Starting from their 35 after Curtis Redden returned the kickoff 10y, Wisconsin held for two plays, but Michigan gained a first down on a fake kick. Again the Badgers forced third down only to have Albert Hernnstein push through the center for 3y to allow UM to retain possession. In a display of "the fastest kind of ball," a 5y gain around right end was followed by eight more around left end. Hernnstein skirted left end for 15y to the 20. When the Wolverines reached the three, T Joe Maddock, starting despite his boil, rammed over the goal line. Everett Sweeley "kicked goal" to make it 6-0 Michigan after eight minutes of play.
At least the exhausted Badgers would get the ball–right? No. The rules required the team that was scored on to kickoff to the scoring team. The kick reached the UM goal line. So the Wolverines started their second possession at their 20. After Hester ran around left end for 5y, Weeks followed the custom of the day by punting the ball to midfield.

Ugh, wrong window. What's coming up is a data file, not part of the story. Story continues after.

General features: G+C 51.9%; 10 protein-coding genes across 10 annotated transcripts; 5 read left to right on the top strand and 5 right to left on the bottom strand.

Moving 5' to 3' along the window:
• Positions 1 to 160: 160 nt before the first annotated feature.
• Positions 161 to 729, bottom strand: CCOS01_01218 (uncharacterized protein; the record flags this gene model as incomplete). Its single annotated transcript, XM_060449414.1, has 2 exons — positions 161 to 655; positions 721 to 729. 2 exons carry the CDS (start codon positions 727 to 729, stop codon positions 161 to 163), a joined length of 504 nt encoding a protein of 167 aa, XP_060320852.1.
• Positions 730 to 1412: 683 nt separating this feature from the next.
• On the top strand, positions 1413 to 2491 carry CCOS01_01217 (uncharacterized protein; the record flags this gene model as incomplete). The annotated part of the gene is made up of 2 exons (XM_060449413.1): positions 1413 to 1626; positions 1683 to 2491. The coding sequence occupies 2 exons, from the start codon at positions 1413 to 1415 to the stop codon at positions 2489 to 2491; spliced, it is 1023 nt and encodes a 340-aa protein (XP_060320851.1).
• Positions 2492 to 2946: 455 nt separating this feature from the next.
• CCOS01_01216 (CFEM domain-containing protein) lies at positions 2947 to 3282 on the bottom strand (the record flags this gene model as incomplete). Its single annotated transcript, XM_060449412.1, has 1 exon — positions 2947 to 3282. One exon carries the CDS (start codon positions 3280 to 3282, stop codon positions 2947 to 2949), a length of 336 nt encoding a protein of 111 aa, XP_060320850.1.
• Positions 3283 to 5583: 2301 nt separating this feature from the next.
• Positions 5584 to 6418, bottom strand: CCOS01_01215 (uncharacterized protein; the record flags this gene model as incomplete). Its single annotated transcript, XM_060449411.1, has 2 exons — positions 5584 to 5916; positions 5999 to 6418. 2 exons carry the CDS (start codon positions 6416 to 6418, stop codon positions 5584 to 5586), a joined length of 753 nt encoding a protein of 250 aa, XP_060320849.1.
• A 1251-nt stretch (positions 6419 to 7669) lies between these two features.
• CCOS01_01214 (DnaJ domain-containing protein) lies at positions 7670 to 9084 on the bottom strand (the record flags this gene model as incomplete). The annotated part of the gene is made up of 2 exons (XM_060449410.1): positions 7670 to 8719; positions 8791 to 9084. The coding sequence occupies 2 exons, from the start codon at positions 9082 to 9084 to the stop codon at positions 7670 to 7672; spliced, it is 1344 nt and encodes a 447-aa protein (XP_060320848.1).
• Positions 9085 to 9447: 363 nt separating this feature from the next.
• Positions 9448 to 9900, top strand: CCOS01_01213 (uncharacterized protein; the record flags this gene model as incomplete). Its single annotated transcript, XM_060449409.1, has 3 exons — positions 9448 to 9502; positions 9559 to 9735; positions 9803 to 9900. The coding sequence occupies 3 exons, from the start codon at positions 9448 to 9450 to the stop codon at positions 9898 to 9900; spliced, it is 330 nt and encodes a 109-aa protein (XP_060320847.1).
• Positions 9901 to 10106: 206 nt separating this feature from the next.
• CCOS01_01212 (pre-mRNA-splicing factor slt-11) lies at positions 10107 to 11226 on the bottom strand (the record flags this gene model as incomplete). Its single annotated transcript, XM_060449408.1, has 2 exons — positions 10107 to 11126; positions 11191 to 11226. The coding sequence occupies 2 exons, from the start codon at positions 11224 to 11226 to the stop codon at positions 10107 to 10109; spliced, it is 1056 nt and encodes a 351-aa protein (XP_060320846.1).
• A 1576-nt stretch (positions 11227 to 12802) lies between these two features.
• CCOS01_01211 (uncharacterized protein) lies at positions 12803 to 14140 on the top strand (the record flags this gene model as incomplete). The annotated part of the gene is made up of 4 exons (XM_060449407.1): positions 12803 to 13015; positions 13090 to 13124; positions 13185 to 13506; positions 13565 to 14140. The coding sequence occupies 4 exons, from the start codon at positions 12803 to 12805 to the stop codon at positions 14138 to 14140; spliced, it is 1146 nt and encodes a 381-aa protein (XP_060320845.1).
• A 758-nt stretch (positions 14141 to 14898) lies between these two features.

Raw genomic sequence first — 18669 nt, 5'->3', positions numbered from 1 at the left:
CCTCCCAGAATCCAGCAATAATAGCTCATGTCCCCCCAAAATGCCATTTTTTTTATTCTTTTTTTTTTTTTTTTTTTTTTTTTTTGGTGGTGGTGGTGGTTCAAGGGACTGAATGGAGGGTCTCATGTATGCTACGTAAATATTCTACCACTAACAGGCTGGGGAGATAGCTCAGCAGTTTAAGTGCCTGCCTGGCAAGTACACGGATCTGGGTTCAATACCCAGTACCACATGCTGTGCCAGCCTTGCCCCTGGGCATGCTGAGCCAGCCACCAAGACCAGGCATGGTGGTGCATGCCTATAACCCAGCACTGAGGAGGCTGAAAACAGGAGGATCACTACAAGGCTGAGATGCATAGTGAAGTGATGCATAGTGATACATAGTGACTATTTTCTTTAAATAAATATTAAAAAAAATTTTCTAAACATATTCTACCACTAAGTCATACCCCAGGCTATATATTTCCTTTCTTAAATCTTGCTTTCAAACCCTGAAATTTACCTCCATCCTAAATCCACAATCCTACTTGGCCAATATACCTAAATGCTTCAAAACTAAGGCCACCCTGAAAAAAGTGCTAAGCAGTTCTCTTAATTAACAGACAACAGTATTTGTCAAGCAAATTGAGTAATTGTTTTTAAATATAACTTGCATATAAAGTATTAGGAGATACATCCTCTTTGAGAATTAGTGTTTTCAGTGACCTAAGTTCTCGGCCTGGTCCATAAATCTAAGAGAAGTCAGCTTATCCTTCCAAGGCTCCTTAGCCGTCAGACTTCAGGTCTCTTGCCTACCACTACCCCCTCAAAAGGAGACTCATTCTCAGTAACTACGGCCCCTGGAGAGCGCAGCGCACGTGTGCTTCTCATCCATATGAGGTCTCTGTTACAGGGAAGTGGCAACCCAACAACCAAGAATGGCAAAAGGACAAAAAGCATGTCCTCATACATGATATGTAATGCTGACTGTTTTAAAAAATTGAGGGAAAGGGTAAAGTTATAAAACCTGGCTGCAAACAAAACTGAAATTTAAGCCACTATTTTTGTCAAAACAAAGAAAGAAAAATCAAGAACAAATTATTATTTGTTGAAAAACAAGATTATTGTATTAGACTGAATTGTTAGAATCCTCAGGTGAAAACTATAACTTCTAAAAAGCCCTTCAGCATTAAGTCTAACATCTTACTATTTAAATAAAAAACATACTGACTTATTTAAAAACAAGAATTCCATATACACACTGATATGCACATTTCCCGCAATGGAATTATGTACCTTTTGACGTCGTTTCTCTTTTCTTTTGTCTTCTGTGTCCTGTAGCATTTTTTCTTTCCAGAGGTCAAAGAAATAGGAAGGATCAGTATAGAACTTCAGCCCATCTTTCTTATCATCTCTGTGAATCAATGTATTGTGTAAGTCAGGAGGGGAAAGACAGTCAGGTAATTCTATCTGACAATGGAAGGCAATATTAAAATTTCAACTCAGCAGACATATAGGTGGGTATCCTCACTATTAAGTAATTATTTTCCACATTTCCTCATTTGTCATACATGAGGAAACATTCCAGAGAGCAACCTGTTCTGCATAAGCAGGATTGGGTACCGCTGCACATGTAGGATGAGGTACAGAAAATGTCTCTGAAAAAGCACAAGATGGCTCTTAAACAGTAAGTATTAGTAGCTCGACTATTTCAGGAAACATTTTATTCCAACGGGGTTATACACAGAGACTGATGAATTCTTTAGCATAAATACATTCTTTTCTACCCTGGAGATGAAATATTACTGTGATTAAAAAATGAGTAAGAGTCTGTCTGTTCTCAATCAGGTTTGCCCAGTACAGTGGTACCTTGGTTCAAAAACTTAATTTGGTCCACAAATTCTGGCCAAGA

More Michigan-Wisconsin action (Michiganensian Yearbook Class of 1903)
After gaining 2y, then losing one, Wisconsin went for it on third down and made it. But no such luck for the Badgers on the next series. So they punted to the 10, the pig­skin being returned to the 25. An injured Michigan man was replaced–the only way a substitute could take the field following the tradition of rugby and soccer.
UM began another drive deep into UW territory. Jones, "a human battering ram in the hands of his teammates," pushed up the middle twice before "another man is laid out." From the UW 35, Hernnstein raced around left end for 15y, suffering a cut over his eye for his trouble. Jones and Maddock smashed the middle, making just enough to retain possession.
About this time, a commotion broke out on the northeast corner of the field. A temporary bleacher built to hold 400 people but filled with 500 collapsed, causing the game to be stopped for a few minutes. Several hundred people were thrown to the ground. "A score of men" were injured, many with broken limbs, but no one was killed. With the police occupied with the accident, the immense crowd broke down the wire fence and swarmed onto the field. But the "scrubs" of each team came to the rescue, shoving the crowd away from the sidelines so the game could resume after a 15-minute delay.